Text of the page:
Steve Stricker missed only his third cut since 2010.

Heavy rains stopped play for 18 minutes in the morning. Occasional thunderstorms are forecast through the weekend.

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Perez skips Torrey, 'upset' with Ryder Cup standings

By Will GrayJanuary 24, 2018, 2:19 am

Pat Perez is unhappy about his standing on the U.S. Ryder Cup points list, and his situation won't improve this week.

Perez won the CIMB Classic during the fall portion of this season, and he followed that with a T-5 finish at the inaugural CJ Cup. But he didn't receive any Ryder Cup points for either result because of a rule enacted by the American task force prior to the 2014 Ryder Cup which only awards points during the calendar year of the biennial matches as well as select events like majors and WGCs during the prior year.

As a result, Perez is currently 17th in the American points race - behind players like Patrick Reed, Zach Johnson, Bill Haas and James Hahn, none of whom have won a tournament since the 2016 Ryder Cup - as he looks to make a U.S. squad for the first time at age 42.

"That kind of upset me a little bit, the fact that I'm (17) on the list, but I should probably be (No.) 3 or 4," Perez told Golf Digest. "So it kind of put a bitter taste in my mouth. The fact that you win on the PGA Tour and you beat some good players, yet you don't get any points because of what our committee has decided to do."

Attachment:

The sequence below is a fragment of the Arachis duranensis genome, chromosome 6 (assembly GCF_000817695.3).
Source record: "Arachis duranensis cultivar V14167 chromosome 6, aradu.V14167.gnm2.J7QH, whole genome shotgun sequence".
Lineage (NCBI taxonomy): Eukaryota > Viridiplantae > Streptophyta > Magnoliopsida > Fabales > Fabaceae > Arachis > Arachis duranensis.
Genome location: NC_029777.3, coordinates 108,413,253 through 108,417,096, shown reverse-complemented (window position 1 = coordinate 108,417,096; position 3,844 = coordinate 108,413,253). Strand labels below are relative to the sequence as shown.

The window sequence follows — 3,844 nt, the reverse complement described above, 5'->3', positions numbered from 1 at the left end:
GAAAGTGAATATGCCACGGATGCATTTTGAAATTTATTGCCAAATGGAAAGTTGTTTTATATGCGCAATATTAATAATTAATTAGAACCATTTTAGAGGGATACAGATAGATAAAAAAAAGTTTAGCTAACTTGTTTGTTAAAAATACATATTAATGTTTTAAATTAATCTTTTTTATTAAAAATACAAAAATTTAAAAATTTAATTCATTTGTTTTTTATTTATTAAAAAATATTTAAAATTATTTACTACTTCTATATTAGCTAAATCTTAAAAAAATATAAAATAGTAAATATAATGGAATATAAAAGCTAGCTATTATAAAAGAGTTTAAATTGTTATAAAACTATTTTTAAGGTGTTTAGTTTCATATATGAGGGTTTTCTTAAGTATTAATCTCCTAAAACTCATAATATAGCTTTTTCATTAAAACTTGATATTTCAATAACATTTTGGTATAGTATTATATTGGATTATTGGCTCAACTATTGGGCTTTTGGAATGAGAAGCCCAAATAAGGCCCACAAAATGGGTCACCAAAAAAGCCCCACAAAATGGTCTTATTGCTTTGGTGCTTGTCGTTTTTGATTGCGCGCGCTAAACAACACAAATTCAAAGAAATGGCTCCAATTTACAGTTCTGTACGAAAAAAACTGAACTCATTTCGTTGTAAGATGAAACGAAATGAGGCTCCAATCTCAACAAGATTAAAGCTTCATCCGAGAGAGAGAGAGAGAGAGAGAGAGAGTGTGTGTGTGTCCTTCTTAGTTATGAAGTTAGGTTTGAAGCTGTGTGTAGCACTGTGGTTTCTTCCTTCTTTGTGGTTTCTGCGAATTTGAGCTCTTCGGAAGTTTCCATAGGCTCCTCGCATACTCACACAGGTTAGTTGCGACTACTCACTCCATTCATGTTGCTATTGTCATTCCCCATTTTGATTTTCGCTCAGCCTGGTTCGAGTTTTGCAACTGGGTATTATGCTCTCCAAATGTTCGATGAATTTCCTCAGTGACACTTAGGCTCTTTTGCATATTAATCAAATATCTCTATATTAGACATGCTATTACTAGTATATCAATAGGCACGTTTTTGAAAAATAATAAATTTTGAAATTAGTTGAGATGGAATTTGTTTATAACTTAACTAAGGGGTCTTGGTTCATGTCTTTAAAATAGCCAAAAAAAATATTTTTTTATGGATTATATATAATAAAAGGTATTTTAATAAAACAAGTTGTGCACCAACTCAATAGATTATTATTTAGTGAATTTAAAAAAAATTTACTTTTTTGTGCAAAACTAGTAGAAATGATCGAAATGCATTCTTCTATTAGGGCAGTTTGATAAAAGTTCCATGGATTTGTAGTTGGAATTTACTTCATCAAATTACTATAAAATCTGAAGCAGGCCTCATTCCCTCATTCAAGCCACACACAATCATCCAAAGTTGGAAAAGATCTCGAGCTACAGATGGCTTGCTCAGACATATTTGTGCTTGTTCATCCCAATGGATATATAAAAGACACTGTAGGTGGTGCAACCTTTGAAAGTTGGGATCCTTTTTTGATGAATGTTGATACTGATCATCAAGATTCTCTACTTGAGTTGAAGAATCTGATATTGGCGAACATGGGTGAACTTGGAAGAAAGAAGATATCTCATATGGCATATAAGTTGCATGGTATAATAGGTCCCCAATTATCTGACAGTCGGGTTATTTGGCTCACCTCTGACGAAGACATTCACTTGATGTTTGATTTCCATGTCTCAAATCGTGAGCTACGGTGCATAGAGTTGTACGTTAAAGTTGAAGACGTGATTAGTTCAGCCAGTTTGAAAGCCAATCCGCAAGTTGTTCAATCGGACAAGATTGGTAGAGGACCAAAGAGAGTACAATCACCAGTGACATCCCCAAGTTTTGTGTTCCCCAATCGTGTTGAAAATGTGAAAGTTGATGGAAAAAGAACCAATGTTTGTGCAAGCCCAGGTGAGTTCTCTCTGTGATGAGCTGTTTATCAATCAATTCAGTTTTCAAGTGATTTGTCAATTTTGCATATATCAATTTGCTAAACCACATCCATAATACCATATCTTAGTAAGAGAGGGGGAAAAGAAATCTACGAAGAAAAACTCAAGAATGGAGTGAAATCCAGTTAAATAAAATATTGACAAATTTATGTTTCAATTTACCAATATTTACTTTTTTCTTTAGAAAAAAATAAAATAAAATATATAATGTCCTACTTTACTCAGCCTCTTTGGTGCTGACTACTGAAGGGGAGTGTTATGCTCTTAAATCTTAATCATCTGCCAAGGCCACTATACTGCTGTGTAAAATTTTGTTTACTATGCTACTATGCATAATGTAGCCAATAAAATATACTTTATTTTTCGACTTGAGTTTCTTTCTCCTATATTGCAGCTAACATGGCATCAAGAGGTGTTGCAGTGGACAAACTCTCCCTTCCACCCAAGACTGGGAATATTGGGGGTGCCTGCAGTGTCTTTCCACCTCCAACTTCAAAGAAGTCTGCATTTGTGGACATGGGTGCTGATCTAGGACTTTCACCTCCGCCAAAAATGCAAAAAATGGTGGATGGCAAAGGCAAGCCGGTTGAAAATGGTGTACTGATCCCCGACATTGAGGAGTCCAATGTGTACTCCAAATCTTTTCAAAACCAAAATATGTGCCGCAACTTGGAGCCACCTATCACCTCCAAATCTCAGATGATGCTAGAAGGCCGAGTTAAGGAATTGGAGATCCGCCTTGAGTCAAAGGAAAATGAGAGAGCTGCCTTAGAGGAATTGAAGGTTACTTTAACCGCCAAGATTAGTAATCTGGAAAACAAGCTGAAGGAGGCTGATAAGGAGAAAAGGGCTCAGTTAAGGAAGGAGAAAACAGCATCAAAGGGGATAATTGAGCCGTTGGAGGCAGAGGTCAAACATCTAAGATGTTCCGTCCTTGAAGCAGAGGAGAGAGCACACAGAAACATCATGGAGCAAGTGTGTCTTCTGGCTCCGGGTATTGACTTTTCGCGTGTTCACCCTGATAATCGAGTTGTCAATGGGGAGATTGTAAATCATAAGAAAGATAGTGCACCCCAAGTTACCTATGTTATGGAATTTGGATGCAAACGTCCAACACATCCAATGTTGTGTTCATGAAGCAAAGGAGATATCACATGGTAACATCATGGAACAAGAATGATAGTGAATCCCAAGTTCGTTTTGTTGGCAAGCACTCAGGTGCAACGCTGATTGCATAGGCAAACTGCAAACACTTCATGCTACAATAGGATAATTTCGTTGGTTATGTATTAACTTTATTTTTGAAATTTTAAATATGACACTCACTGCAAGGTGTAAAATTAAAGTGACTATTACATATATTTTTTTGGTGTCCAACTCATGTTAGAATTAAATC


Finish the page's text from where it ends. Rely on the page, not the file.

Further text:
Perez won't be earning any points this week because he has opted to tee it up at the European Tour's Omega Dubai Desert Classic. The decision comes after Perez finished T-21 last week at the Singapore Open, and it means that the veteran is missing the Farmers Insurance Open in his former hometown of San Diego for the first time since 2001.

Perez went to high school a few minutes from Torrey Pines, and he defeated a field that included Tiger Woods to win the junior world title on the South Course in 1993. His father, Tony, has been a longtime starter on the tournament's opening hole, and Perez was a runner-up in 2014 and tied for fourth last year.

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Woods favored to miss Farmers Insurance Open cut

By Will GrayJanuary 24, 2018, 1:54 am

If the Las Vegas bookmakers are to be believed, folks in the San Diego area hoping to see Tiger Woods this week might want to head to Torrey Pines early.

Woods is making his first competitive start of the year this week at the Farmers Insurance Open, and it will be his first official start on the PGA Tour since last year's event. He missed nearly all of 2017 because of a back injury before returning with a T-9 finish last month at the Hero World Challenge.

But the South Course at Torrey Pines is a far different test than Albany, and the Westgate Las Vegas SuperBook lists Woods as a -180 favorite to miss the 36-hole cut. It means bettors must wager $180 to win $100, while his +150 odds to make the cut mean a bettor can win $150 with a $100 wager.

Woods is listed at 25/1 to win. He won the tournament for the seventh time in 2013, but in three appearances since he has missed the 36-hole cut, missed the 54-hole cut and withdrawn after 12 holes.

Here's a look at the various Woods-related prop bets available at the Westgate: